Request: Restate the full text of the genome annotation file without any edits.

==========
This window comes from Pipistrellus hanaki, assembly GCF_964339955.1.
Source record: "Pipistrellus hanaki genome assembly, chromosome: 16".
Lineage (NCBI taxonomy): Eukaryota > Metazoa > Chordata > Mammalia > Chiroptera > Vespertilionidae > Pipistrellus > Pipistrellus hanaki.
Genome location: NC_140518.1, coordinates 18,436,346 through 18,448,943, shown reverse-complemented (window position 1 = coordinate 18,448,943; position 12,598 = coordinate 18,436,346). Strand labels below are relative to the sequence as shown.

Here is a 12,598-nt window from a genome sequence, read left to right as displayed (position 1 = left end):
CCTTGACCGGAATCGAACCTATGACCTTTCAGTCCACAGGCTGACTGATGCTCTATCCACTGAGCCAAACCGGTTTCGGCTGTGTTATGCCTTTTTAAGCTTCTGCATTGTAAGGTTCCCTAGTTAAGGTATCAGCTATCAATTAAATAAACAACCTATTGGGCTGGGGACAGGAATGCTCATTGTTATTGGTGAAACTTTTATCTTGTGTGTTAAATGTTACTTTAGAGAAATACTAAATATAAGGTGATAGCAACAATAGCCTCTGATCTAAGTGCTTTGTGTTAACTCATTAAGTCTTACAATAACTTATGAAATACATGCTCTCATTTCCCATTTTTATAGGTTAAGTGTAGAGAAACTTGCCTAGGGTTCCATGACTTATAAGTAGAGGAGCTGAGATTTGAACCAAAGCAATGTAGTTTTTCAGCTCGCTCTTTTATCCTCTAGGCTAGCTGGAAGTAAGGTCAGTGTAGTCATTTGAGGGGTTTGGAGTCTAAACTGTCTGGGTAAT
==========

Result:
This window comes from Pipistrellus hanaki, assembly GCF_964339955.1.
Source record: "Pipistrellus hanaki genome assembly, chromosome: 16".
Lineage (NCBI taxonomy): Eukaryota > Metazoa > Chordata > Mammalia > Chiroptera > Vespertilionidae > Pipistrellus > Pipistrellus hanaki.
Genome location: NC_140518.1, coordinates 18,436,346 through 18,448,943, shown reverse-complemented (window position 1 = coordinate 18,448,943; position 12,598 = coordinate 18,436,346). Strand labels below are relative to the sequence as shown.

Here is a 12,598-nt window from a genome sequence, read left to right as displayed (position 1 = left end):
CCTTGACCGGAATCGAACCTATGACCTTTCAGTCCACAGGCTGACTGATGCTCTATCCACTGAGCCAAACCGGTTTCGGCTGTGTTATGCCTTTTTAAGCTTCTGCATTGTAAGGTTCCCTAGTTAAGGTATCAGCTATCAATTAAATAAACAACCTATTGGGCTGGGGACAGGAATGCTCATTGTTATTGGTGAAACTTTTATCTTGTGTGTTAAATGTTACTTTAGAGAAATACTAAATATAAGGTGATAGCAACAATAGCCTCTGATCTAAGTGCTTTGTGTTAACTCATTAAGTCTTACAATAACTTATGAAATACATGCTCTCATTTCCCATTTTTATAGGTTAAGTGTAGAGAAACTTGCCTAGGGTTCCATGACTTATAAGTAGAGGAGCTGAGATTTGAACCAAAGCAATGTAGTTTTTCAGCTCGCTCTTTTATCCTCTAGGCTAGCTGGAAGTAAGGTCAGTGTAGTCATTTGAGGGGTTTGGAGTCTAAACTGTCTGGGTAAT